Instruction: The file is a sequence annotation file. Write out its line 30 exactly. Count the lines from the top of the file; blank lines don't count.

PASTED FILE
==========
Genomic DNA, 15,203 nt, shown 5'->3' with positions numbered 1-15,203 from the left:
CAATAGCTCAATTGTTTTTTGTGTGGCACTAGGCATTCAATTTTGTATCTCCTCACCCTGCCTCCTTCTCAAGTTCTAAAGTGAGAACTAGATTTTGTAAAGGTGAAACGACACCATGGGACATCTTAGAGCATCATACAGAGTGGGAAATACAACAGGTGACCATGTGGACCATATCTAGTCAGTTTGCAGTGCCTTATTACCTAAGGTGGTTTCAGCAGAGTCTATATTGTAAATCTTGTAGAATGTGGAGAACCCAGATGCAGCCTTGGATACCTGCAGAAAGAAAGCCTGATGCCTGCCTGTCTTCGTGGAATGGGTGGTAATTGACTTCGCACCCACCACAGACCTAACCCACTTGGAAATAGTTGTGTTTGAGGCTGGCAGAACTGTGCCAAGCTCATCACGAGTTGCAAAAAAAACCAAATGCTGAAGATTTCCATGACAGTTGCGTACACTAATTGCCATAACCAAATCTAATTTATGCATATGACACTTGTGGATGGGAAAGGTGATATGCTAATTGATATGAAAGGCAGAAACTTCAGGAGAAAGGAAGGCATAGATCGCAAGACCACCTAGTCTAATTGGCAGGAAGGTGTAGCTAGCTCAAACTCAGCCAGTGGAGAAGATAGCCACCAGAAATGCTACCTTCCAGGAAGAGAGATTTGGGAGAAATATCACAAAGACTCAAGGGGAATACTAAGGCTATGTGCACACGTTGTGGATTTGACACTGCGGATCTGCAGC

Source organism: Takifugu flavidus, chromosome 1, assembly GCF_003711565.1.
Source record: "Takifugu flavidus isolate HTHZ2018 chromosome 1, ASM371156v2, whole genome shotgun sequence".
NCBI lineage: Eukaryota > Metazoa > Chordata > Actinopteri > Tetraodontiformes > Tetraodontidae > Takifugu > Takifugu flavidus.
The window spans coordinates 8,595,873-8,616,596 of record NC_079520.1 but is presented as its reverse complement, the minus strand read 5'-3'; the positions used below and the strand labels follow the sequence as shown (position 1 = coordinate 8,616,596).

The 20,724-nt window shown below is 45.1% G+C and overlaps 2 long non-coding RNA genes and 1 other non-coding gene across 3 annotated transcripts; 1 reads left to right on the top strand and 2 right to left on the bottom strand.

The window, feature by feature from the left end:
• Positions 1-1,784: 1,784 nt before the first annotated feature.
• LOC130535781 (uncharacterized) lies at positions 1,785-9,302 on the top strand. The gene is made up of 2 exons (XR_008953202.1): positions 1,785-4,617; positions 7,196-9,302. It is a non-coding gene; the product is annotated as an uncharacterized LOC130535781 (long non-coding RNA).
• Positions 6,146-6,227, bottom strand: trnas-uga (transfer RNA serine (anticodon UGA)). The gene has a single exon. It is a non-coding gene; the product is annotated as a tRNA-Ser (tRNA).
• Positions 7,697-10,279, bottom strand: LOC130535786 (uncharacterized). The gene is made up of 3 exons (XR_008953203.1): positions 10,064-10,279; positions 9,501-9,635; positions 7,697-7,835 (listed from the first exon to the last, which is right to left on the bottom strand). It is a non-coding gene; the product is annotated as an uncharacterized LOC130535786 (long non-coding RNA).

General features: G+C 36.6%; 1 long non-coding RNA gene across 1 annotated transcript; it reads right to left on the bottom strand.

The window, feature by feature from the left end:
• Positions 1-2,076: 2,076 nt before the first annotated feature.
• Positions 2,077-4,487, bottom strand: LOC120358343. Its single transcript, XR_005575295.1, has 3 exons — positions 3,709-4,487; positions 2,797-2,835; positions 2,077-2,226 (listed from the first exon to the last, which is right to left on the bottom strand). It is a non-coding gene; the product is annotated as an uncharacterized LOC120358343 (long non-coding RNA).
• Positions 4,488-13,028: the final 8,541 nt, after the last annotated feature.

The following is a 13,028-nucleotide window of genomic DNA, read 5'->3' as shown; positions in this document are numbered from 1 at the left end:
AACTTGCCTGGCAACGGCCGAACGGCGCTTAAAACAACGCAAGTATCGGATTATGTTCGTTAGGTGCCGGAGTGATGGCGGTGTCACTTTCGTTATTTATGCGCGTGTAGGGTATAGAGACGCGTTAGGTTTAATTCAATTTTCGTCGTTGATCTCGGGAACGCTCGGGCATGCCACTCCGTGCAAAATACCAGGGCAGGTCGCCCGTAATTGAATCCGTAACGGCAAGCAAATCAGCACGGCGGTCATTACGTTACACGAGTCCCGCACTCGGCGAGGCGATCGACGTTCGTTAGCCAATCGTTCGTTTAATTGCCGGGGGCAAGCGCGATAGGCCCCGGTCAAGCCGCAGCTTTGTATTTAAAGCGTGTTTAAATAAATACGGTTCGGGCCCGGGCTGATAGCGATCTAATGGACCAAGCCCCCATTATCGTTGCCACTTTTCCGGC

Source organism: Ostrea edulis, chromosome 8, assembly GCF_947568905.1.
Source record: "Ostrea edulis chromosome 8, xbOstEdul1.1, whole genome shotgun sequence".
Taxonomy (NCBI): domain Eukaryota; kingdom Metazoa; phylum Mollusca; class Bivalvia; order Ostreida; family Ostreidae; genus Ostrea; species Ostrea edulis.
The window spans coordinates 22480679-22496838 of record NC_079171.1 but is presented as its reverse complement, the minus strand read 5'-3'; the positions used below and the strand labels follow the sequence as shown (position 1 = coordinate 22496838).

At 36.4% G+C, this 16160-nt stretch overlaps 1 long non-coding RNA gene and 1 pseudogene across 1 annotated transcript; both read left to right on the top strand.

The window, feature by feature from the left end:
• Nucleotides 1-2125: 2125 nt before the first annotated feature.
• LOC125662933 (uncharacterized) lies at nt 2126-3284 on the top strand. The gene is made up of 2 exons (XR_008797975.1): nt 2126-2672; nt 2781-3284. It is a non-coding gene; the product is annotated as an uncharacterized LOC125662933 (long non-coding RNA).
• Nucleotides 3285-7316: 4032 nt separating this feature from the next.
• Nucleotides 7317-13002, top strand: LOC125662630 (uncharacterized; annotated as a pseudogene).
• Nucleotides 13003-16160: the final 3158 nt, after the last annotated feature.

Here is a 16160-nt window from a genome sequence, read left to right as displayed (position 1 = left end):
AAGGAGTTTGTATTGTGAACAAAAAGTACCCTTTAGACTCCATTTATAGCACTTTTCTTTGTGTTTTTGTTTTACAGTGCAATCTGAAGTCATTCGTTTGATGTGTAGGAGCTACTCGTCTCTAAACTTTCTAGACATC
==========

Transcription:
• Nucleotides 13003-16160: the final 3158 nt, after the last annotated feature.